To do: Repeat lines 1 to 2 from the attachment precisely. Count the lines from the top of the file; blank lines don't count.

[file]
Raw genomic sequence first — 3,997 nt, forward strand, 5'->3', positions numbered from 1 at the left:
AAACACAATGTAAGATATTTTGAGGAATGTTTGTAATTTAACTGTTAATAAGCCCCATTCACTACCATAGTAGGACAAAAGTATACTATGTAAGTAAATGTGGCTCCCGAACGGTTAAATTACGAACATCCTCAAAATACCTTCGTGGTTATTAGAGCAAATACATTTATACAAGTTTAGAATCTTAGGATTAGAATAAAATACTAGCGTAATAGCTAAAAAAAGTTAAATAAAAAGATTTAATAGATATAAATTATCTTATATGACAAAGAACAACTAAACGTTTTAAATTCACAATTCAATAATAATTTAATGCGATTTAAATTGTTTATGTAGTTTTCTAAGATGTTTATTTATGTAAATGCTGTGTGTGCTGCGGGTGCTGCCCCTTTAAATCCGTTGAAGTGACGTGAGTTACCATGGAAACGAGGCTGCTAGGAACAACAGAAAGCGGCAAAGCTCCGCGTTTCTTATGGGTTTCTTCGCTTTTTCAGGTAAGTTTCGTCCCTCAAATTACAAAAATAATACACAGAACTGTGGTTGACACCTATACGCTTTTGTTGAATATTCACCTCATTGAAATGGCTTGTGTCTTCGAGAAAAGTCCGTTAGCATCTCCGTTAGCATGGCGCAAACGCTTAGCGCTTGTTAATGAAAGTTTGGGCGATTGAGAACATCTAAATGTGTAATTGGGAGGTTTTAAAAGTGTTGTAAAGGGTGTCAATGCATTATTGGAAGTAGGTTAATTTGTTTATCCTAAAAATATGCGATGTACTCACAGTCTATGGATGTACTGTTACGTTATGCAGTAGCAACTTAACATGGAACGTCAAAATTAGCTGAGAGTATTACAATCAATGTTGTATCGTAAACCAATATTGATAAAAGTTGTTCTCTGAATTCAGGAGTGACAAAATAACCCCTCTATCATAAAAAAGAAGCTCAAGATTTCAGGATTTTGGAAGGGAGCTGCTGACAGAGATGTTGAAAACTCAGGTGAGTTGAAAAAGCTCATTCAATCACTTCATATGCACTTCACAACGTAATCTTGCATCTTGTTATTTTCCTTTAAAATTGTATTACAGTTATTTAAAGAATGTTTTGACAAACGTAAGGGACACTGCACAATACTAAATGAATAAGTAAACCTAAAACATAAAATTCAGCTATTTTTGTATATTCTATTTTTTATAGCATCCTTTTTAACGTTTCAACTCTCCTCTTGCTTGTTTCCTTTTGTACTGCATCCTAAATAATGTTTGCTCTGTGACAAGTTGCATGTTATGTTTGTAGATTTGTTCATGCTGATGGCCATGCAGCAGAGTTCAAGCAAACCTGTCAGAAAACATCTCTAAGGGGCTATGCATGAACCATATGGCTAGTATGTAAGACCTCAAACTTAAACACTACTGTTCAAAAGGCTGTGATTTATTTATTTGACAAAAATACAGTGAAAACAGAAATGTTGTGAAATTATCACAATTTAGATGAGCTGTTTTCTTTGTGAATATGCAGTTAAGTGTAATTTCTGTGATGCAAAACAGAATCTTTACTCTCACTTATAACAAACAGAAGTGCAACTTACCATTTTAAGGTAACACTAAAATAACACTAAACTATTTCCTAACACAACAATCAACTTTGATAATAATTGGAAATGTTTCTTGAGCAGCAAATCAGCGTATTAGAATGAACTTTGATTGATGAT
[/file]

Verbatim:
Raw genomic sequence first — 3,997 nt, forward strand, 5'->3', positions numbered from 1 at the left:
AAACACAATGTAAGATATTTTGAGGAATGTTTGTAATTTAACTGTTAATAAGCCCCATTCACTACCATAGTAGGACAAAAGTATACTATGTAAGTAAATGTGGCTCCCGAACGGTTAAATTACGAACATCCTCAAAATACCTTCGTGGTTATTAGAGCAAATACATTTATACAAGTTTAGAATCTTAGGATTAGAATAAAATACTAGCGTAATAGCTAAAAAAAGTTAAATAAAAAGATTTAATAGATATAAATTATCTTATATGACAAAGAACAACTAAACGTTTTAAATTCACAATTCAATAATAATTTAATGCGATTTAAATTGTTTATGTAGTTTTCTAAGATGTTTATTTATGTAAATGCTGTGTGTGCTGCGGGTGCTGCCCCTTTAAATCCGTTGAAGTGACGTGAGTTACCATGGAAACGAGGCTGCTAGGAACAACAGAAAGCGGCAAAGCTCCGCGTTTCTTATGGGTTTCTTCGCTTTTTCAGGTAAGTTTCGTCCCTCAAATTACAAAAATAATACACAGAACTGTGGTTGACACCTATACGCTTTTGTTGAATATTCACCTCATTGAAATGGCTTGTGTCTTCGAGAAAAGTCCGTTAGCATCTCCGTTAGCATGGCGCAAACGCTTAGCGCTTGTTAATGAAAGTTTGGGCGATTGAGAACATCTAAATGTGTAATTGGGAGGTTTTAAAAGTGTTGTAAAGGGTGTCAATGCATTATTGGAAGTAGGTTAATTTGTTTATCCTAAAAATATGCGATGTACTCACAGTCTATGGATGTACTGTTACGTTATGCAGTAGCAACTTAACATGGAACGTCAAAATTAGCTGAGAGTATTACAATCAATGTTGTATCGTAAACCAATATTGATAAAAGTTGTTCTCTGAATTCAGGAGTGACAAAATAACCCCTCTATCATAAAAAAGAAGCTCAAGATTTCAGGATTTTGGAAGGGAGCTGCTGACAGAGATGTTGAAAACTCAGGTGAGTTGAAAAAGCTCATTCAATCACTTCATATGCACTTCACAACGTAATCTTGCATCTTGTTATTTTCCTTTAAAATTGTATTACAGTTATTTAAAGAATGTTTTGACAAACGTAAGGGACACTGCACAATACTAAATGAATAAGTAAACCTAAAACATAAAATTCAGCTATTTTTGTATATTCTATTTTTTATAGCATCCTTTTTAACGTTTCAACTCTCCTCTTGCTTGTTTCCTTTTGTACTGCATCCTAAATAATGTTTGCTCTGTGACAAGTTGCATGTTATGTTTGTAGATTTGTTCATGCTGATGGCCATGCAGCAGAGTTCAAGCAAACCTGTCAGAAAACATCTCTAAGGGGCTATGCATGAACCATATGGCTAGTATGTAAGACCTCAAACTTAAACACTACTGTTCAAAAGGCTGTGATTTATTTATTTGACAAAAATACAGTGAAAACAGAAATGTTGTGAAATTATCACAATTTAGATGAGCTGTTTTCTTTGTGAATATGCAGTTAAGTGTAATTTCTGTGATGCAAAACAGAATCTTTACTCTCACTTATAACAAACAGAAGTGCAACTTACCATTTTAAGGTAACACTAAAATAACACTAAACTATTTCCTAACACAACAATCAACTTTGATAATAATTGGAAATGTTTCTTGAGCAGCAAATCAGCGTATTAGAATGAACTTTGATTGATGAT